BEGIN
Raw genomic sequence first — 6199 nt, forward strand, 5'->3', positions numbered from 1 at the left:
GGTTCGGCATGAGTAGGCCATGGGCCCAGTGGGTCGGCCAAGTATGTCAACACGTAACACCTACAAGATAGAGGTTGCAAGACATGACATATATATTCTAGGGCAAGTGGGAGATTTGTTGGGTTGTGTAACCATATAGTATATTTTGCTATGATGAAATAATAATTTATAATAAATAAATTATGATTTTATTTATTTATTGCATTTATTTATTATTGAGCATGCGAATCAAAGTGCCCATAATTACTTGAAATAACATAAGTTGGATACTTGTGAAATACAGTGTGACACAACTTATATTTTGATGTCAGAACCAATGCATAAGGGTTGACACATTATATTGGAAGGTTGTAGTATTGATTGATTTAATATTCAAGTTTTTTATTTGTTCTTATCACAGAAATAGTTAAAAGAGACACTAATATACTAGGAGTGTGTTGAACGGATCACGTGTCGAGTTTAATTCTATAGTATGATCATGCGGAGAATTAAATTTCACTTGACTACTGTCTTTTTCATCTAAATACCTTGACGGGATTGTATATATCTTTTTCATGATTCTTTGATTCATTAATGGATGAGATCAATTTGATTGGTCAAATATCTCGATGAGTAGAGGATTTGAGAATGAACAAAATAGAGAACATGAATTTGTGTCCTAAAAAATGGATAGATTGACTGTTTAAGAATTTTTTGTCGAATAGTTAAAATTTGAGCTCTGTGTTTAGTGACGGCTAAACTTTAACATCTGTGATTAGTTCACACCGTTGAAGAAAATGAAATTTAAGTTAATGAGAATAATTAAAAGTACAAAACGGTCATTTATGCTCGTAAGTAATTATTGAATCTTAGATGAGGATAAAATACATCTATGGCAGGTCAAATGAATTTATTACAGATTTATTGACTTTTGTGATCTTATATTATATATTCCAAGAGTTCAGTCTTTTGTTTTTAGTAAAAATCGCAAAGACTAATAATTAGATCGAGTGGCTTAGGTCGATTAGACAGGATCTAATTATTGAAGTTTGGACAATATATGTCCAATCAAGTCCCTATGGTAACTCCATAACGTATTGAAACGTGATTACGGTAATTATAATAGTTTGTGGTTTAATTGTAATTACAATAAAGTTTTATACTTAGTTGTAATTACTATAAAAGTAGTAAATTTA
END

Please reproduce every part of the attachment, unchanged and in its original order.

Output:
Raw genomic sequence first — 6199 nt, forward strand, 5'->3', positions numbered from 1 at the left:
GGTTCGGCATGAGTAGGCCATGGGCCCAGTGGGTCGGCCAAGTATGTCAACACGTAACACCTACAAGATAGAGGTTGCAAGACATGACATATATATTCTAGGGCAAGTGGGAGATTTGTTGGGTTGTGTAACCATATAGTATATTTTGCTATGATGAAATAATAATTTATAATAAATAAATTATGATTTTATTTATTTATTGCATTTATTTATTATTGAGCATGCGAATCAAAGTGCCCATAATTACTTGAAATAACATAAGTTGGATACTTGTGAAATACAGTGTGACACAACTTATATTTTGATGTCAGAACCAATGCATAAGGGTTGACACATTATATTGGAAGGTTGTAGTATTGATTGATTTAATATTCAAGTTTTTTATTTGTTCTTATCACAGAAATAGTTAAAAGAGACACTAATATACTAGGAGTGTGTTGAACGGATCACGTGTCGAGTTTAATTCTATAGTATGATCATGCGGAGAATTAAATTTCACTTGACTACTGTCTTTTTCATCTAAATACCTTGACGGGATTGTATATATCTTTTTCATGATTCTTTGATTCATTAATGGATGAGATCAATTTGATTGGTCAAATATCTCGATGAGTAGAGGATTTGAGAATGAACAAAATAGAGAACATGAATTTGTGTCCTAAAAAATGGATAGATTGACTGTTTAAGAATTTTTTGTCGAATAGTTAAAATTTGAGCTCTGTGTTTAGTGACGGCTAAACTTTAACATCTGTGATTAGTTCACACCGTTGAAGAAAATGAAATTTAAGTTAATGAGAATAATTAAAAGTACAAAACGGTCATTTATGCTCGTAAGTAATTATTGAATCTTAGATGAGGATAAAATACATCTATGGCAGGTCAAATGAATTTATTACAGATTTATTGACTTTTGTGATCTTATATTATATATTCCAAGAGTTCAGTCTTTTGTTTTTAGTAAAAATCGCAAAGACTAATAATTAGATCGAGTGGCTTAGGTCGATTAGACAGGATCTAATTATTGAAGTTTGGACAATATATGTCCAATCAAGTCCCTATGGTAACTCCATAACGTATTGAAACGTGATTACGGTAATTATAATAGTTTGTGGTTTAATTGTAATTACAATAAAGTTTTATACTTAGTTGTAATTACTATAAAAGTAGTAAATTTA